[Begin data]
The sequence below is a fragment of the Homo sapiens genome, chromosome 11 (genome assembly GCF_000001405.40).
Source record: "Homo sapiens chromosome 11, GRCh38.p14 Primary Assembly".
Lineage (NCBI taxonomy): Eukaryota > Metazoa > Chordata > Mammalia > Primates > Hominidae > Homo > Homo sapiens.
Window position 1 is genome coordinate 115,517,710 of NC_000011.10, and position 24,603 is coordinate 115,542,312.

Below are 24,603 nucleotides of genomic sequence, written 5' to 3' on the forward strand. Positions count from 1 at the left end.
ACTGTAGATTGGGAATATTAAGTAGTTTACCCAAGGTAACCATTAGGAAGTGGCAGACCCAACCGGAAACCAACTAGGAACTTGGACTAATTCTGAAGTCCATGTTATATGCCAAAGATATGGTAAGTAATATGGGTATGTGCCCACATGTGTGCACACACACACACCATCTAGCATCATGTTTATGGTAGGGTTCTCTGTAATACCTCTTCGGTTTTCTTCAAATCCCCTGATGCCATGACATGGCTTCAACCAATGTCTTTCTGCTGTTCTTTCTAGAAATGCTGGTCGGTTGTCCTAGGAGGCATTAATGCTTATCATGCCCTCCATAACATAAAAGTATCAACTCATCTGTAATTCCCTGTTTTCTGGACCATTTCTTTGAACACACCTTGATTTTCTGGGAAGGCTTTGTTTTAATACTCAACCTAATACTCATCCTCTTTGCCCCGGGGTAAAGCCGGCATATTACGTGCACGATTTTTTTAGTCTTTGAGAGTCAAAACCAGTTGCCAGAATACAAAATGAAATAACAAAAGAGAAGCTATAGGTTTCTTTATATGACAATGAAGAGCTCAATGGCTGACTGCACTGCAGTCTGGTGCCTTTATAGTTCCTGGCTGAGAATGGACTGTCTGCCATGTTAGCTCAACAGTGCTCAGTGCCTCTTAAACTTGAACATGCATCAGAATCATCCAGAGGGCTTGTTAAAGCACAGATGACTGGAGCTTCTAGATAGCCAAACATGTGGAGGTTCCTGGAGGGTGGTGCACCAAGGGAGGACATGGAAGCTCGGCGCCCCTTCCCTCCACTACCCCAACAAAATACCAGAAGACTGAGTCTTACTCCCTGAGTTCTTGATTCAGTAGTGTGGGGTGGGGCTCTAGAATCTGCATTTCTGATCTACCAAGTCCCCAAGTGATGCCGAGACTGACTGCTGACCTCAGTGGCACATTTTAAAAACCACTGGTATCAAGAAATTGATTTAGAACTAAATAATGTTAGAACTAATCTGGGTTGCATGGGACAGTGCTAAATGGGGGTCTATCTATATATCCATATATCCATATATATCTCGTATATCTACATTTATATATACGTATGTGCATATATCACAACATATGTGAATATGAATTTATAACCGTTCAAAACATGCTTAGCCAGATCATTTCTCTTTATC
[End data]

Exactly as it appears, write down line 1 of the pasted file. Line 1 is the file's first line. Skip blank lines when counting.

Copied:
The sequence below is a fragment of the Homo sapiens genome, chromosome 11 (genome assembly GCF_000001405.40).